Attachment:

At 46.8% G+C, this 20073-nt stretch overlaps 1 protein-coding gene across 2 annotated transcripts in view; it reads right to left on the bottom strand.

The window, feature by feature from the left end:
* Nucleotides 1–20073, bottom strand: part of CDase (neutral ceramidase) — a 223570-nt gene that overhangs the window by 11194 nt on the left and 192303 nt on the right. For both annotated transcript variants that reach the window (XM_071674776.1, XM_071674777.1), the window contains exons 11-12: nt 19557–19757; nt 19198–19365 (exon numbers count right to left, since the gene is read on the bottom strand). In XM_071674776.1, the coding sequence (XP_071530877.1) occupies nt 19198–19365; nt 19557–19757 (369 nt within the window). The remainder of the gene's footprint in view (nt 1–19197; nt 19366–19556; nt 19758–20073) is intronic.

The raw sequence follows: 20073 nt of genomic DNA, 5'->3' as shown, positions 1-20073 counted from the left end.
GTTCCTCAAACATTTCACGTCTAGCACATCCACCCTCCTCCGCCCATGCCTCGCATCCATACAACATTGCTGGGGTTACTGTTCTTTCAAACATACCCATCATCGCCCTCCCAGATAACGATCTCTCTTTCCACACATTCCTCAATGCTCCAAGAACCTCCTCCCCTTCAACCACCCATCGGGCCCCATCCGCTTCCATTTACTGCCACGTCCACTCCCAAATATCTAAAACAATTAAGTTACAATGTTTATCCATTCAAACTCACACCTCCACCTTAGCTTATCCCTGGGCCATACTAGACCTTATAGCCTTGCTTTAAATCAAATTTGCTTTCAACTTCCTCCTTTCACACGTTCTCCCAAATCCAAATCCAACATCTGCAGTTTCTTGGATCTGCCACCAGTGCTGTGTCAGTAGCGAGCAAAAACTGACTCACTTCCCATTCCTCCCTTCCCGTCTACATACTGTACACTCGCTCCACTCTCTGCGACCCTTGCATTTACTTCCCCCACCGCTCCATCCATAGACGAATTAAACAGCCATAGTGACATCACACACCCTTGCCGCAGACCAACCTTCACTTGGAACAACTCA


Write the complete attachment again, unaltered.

At 46.8% G+C, this 20073-nt stretch overlaps 1 protein-coding gene across 2 annotated transcripts in view; it reads right to left on the bottom strand.

The window, feature by feature from the left end:
* Nucleotides 1–20073, bottom strand: part of CDase (neutral ceramidase) — a 223570-nt gene that overhangs the window by 11194 nt on the left and 192303 nt on the right. For both annotated transcript variants that reach the window (XM_071674776.1, XM_071674777.1), the window contains exons 11-12: nt 19557–19757; nt 19198–19365 (exon numbers count right to left, since the gene is read on the bottom strand). In XM_071674776.1, the coding sequence (XP_071530877.1) occupies nt 19198–19365; nt 19557–19757 (369 nt within the window). The remainder of the gene's footprint in view (nt 1–19197; nt 19366–19556; nt 19758–20073) is intronic.

The raw sequence follows: 20073 nt of genomic DNA, 5'->3' as shown, positions 1-20073 counted from the left end.
GTTCCTCAAACATTTCACGTCTAGCACATCCACCCTCCTCCGCCCATGCCTCGCATCCATACAACATTGCTGGGGTTACTGTTCTTTCAAACATACCCATCATCGCCCTCCCAGATAACGATCTCTCTTTCCACACATTCCTCAATGCTCCAAGAACCTCCTCCCCTTCAACCACCCATCGGGCCCCATCCGCTTCCATTTACTGCCACGTCCACTCCCAAATATCTAAAACAATTAAGTTACAATGTTTATCCATTCAAACTCACACCTCCACCTTAGCTTATCCCTGGGCCATACTAGACCTTATAGCCTTGCTTTAAATCAAATTTGCTTTCAACTTCCTCCTTTCACACGTTCTCCCAAATCCAAATCCAACATCTGCAGTTTCTTGGATCTGCCACCAGTGCTGTGTCAGTAGCGAGCAAAAACTGACTCACTTCCCATTCCTCCCTTCCCGTCTACATACTGTACACTCGCTCCACTCTCTGCGACCCTTGCATTTACTTCCCCCACCGCTCCATCCATAGACGAATTAAACAGCCATAGTGACATCACACACCCTTGCCGCAGACCAACCTTCACTTGGAACAACTCA